Introduction to AL Amyloidosis
AL amyloidosis was previously known as primary amyloidosis and is currently the most common type of amyloidosis in developed countries. In the UK about 500-600 new cases are diagnosed each year and it is the cause of death in between 0.5 to 1 out of every 1000 people. This is the diagnosis in about 60% of the patients treated at the NAC and this condition is never hereditary. AL amyloidosis is commoner in men than in women and although most patients with AL amyloidosis are aged over 45, it occasionally occurs at younger ages.
Patients with AL amyloidosis have an underlying disorder in which there is overproduction of amyloidogenic proteins called light chains.
Light chains are parts of antibodies, also known as immunoglobulins. They are produced by a type of immune system cell called plasma cells. In AL amyloidosis abnormal plasma cells produce amyloidogenic light chains or light chain fragments. The light chains or light chain fragments form amyloid deposits in the tissues. The abnormal plasma cells are usually, but not always, located in the bone marrow
The “L” in the name AL amyloidosis stands for “light chain.”
Abnormal free light chains can be measured in the blood in about 95% of patients with AL amyloidosis.
The bone marrow
The bone marrow is the inner part of the bones. In healthy people, the bone marrow produces blood cells and plays an important role in defence against disease, as it is the site where many of the cells of the immune system grow and mature. The immune system defends the body from diseases of all types.
Normal plasma cells, B cells and antibodies
Different immune system cells have different functions and one such cell type, called plasma cells, fight disease by producing antibodies against the vast array of infectious germs (that is bacteria and viruses, known as pathogens) that we encounter during our lives.
Antibodies act like specialised weapons, fitting tightly onto the pathogen, rather like two pieces of a jigsaw puzzle, or a key fitting into a lock. They thus immobilise the pathogen and other immune cells can then clear it from the body.
Plasma cells are formed from another type of white blood cell called B cells. Each B cell in the body is unique and has the capacity to produce its own unique antibodies, but this potential is only unlocked when it encounters a pathogen that is a close fit. Then the B cell begins to divide and form many identical cells. These identical cells are called a “clone” of plasma cells, and they sit in the bone marrow and act like little antibody production factories, churning out huge quantities of identical antibodies into the bloodstream, to seek out and destroy the pathogen they fit so well.
In a healthy person, antibodies are broken down inside the body once they have done their job of fighting infection and antibody production by plasma cells shuts down almost completely once the pathogen has been overcome.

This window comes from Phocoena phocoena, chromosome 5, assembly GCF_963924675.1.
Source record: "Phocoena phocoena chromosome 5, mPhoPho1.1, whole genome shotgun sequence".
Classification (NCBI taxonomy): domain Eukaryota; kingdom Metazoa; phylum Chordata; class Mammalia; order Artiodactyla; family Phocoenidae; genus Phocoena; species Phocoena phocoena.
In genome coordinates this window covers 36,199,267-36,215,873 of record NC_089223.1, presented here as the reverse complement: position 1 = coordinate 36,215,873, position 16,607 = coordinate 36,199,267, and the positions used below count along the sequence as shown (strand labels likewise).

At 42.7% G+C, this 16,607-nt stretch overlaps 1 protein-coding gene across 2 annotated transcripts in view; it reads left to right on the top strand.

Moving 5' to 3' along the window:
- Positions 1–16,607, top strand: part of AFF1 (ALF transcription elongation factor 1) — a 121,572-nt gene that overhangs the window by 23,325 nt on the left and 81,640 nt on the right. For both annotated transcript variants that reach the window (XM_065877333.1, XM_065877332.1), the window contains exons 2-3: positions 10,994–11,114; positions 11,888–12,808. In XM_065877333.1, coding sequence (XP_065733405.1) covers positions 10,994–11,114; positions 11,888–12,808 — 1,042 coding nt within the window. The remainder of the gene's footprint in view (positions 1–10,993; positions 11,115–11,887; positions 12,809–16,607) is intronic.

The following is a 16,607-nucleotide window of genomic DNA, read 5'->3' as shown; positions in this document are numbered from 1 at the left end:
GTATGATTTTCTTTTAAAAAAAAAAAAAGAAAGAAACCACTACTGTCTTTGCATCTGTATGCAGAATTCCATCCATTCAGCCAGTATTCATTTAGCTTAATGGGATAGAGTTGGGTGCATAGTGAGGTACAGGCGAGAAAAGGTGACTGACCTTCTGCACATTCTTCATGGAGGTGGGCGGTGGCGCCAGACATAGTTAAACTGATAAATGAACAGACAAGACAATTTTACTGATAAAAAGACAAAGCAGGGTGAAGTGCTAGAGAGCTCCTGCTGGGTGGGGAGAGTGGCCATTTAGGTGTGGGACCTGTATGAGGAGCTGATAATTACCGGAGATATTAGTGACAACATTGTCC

Abnormal cell function and AL amyloidosis
In AL amyloidosis a line, or clone, of identical B cells or plasma cells behaves abnormally, continuously producing large quantities of just one part, or fragment, of a particular antibody called a monoclonal immunoglobulin light chain.
Normal B cells and plasma cells stop multiplying and producing antibodies once the body has recovered from an infection, but in the B cell/plasma cell disorders the cells do not shut down as and when they should, but instead continue to churn out antibodies or antibody fragments (light chains) into the bloodstream. These abnormal proteins do not serve any defence function against disease, but in many cases they also do no harm.
AL amyloidosis develops when the abnormal proteins produced (usually light chains or fragments of light chains) are amyloidogenic. This means that they aggregate (clump) together in the tissues in the form of long thread-like fibres that the body cannot easily destroy and clear away. These fibrous aggregates are the amyloid fibrils which form amyloid deposits and as they accumulate in the tissues of the body they disrupt the structure and function of whichever organs are involved.
Most patients with AL amyloidosis have relatively low numbers of abnormal plasma cells in the bone marrow but this can be variable. 15% of patients with AL amyloidosis can have many abnormal plasma cells in the bone marrow which may be directly damaging to bones or affect the function of the bone marrow.
Click here to see Dr Ashu Wechalekar, consultant haematologist at the NAC presenting an overview of AL amyloidosis.